Causes of Keratosis Pilaris

The specificity of a resurfacing procedure is determined by the patients’ allergic response and the state of the dermis. In cases of erythema around affected regions, application of chemical peels is suitable. Inflammation requires the application of steroids including predisilone to manage the local inflammation. Microdermabrassion on the other hand is an independent procedure. The procedure involves direction of a stream of micro-aluminum oxide crystals to the affected dirt. A gun is placed on the individual skin at a constant emission rate and duration. The crystals from the gun exfoliate the stratum corneum and the affected hyperkeratinized papules. The mild suction produced results on the removal of the skin debris and the remaining tiny aluminum crystals.

Furthermore, removal of the excess hyperkeratinized skin facilitates regeneration of the stratum corneum from the underlying dermal epithelium .The body response mechanism triggers synthesis of new collagen and elastin filaments reinforced with keratin. Skin therapy by the procedure produces thick and healthy strata. Treatment involve multiple sessions for a better outcome with a common reference of six to ten sessions on a programmed span break of two weeks between sessions under the patients specification module and response to treatment. Microdermapression is usually painless and a single session takes half an hour to a full hour under sterile conditions. Treatment of KP using the set procedure causes exfoliation and synthesis of skin and increased sensitivity to stimuli and light that should be managed.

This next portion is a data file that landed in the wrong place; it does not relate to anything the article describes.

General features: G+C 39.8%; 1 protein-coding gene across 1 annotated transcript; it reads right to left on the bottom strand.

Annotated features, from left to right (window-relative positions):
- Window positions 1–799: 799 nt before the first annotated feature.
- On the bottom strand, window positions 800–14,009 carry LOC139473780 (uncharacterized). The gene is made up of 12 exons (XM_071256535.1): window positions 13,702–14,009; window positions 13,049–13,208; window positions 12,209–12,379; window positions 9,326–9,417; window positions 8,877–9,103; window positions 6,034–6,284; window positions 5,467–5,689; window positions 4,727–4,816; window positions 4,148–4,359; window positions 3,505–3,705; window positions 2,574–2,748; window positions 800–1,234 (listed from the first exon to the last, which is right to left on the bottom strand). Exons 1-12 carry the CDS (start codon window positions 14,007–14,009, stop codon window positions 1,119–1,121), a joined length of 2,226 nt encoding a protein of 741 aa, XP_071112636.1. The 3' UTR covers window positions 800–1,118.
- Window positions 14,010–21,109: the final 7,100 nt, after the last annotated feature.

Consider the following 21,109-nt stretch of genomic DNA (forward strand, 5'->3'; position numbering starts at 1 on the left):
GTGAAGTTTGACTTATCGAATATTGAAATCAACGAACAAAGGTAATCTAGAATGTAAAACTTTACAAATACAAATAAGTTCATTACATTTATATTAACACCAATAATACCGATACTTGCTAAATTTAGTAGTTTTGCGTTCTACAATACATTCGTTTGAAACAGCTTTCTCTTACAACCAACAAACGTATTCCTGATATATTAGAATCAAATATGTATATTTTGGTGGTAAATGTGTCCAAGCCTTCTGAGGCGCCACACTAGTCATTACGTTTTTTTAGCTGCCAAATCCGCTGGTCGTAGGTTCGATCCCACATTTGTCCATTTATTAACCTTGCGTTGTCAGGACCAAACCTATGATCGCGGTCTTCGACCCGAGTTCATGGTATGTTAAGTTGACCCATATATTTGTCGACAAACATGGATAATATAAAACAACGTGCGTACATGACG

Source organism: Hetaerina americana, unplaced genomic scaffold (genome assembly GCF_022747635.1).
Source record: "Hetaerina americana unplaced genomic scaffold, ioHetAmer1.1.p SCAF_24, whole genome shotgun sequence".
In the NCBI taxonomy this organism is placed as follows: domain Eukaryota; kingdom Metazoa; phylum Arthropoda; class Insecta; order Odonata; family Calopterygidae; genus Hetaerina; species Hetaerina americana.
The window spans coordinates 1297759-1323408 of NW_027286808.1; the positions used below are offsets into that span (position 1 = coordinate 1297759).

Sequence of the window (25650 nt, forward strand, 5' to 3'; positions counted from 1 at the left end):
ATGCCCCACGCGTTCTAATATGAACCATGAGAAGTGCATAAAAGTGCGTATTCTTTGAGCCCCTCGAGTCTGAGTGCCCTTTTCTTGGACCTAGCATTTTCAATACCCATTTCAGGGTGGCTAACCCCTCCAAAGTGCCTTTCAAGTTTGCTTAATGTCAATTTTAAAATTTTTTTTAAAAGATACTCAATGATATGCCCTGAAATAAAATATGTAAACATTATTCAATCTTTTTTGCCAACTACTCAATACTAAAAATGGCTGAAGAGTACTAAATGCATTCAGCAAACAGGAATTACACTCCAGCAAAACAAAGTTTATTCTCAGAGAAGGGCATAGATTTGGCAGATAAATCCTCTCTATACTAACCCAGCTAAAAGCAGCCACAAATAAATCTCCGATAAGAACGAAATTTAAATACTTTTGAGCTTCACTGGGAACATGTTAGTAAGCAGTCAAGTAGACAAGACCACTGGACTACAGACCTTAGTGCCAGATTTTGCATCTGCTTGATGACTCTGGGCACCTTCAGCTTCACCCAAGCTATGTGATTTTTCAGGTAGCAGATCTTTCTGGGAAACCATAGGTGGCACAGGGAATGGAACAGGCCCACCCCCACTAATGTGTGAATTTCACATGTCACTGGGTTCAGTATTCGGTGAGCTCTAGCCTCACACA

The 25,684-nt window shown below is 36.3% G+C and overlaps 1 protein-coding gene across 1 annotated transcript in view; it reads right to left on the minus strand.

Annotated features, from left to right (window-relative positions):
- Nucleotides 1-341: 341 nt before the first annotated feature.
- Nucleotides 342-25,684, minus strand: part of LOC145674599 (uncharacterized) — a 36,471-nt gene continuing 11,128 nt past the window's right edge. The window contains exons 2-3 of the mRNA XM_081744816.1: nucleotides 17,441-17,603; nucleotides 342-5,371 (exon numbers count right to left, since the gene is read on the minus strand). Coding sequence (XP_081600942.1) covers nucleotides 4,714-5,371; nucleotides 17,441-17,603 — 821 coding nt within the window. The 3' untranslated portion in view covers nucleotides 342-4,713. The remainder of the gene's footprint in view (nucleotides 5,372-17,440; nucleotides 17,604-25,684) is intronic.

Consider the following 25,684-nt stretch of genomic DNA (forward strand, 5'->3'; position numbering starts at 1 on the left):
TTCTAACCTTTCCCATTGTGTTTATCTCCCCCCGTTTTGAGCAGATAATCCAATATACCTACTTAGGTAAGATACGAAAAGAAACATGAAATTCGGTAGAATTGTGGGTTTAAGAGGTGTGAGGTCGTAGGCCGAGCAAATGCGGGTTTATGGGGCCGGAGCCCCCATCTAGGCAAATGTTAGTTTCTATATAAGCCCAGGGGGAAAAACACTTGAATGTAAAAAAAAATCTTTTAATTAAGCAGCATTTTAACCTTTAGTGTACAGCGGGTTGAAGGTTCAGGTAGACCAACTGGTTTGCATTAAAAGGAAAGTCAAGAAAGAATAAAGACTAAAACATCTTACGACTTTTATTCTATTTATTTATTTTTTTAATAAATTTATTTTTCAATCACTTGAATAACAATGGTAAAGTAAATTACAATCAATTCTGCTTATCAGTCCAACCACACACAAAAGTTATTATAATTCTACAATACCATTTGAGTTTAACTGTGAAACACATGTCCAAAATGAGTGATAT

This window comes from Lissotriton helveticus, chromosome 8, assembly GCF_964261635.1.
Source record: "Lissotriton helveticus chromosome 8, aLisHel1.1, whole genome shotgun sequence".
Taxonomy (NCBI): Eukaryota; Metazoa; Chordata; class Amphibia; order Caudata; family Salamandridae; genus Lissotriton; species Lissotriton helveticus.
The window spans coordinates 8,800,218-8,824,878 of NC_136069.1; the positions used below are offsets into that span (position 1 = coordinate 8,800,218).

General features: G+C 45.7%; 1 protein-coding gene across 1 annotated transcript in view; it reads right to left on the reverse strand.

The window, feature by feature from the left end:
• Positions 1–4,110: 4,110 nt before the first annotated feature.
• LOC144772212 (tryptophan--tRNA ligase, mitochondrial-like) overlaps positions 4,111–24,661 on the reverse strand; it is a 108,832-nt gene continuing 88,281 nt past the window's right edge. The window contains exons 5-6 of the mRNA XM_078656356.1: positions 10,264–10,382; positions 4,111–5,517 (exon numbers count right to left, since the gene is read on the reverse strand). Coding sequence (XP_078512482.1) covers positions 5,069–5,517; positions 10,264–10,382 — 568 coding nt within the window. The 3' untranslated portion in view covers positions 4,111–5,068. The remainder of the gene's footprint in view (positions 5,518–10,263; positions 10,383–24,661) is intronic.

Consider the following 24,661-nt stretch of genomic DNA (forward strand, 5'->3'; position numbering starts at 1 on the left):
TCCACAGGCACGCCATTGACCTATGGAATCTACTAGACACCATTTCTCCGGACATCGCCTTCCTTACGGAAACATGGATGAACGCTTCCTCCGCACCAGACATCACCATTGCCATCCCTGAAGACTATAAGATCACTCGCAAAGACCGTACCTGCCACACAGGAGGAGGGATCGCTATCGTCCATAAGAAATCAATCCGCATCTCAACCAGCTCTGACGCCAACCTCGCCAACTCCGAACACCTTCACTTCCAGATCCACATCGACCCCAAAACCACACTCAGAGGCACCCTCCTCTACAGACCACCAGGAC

The skin is covered with Keratin which forms the barrier to physical, mechanical and chemical modalities that may result in injury. There is also protection from the entry of bacteria that would end up causing an infection .Microdermabrassion results in the exfoliation this external surface and limits the protection mechanism. The pilosebaceous unit is also responsible for the protection through the production of secretions including sweat that provide the chemical barrier. The resurfacing procedure results in the removal of most of the protective layer due to the peeling process of the hyperkeratinized skin. Initiation of the healing process involves the stem cells in the stratum basale, which has regenerative capacity.

Stratum corneum replacement involves a physiological feedback mechanism, the stratum corneum work in homeostasis with the underlying stratum basale. The process of desquamation skin cells off the skin occurs in tandem with the proliferation of the new keratinocyctes formed in the germinative layer, the stratum Basale (Hwang, S., & Schwartz, R. A…, 2008). After the procedure of microdermapression, most of the stratum corneum is exfoliated, the process of cornificartion ensues. Cornification involves the transformation of the living keratinocytes within the stratum germinativum into dead corneocytes .The cell membrane of the keratinocytes is replaced with a layer of complexes ceramides that are covalently linked to the structural proteins of the stratum corneum (Imokawa et al, (2011)). The interlinking between elements results in creation of a new barrier. Corneodesmosomes are also form the adhesive junction providing the link to the epidermis. Proteases also degrade the zona adheherens these cells are shed to the dermal surface. The formation and resultant desquamation of the stratum corneum maintains the nature of the skin (Van Smeden et al,(2014)   )

Symptoms of Keratosis Pilaris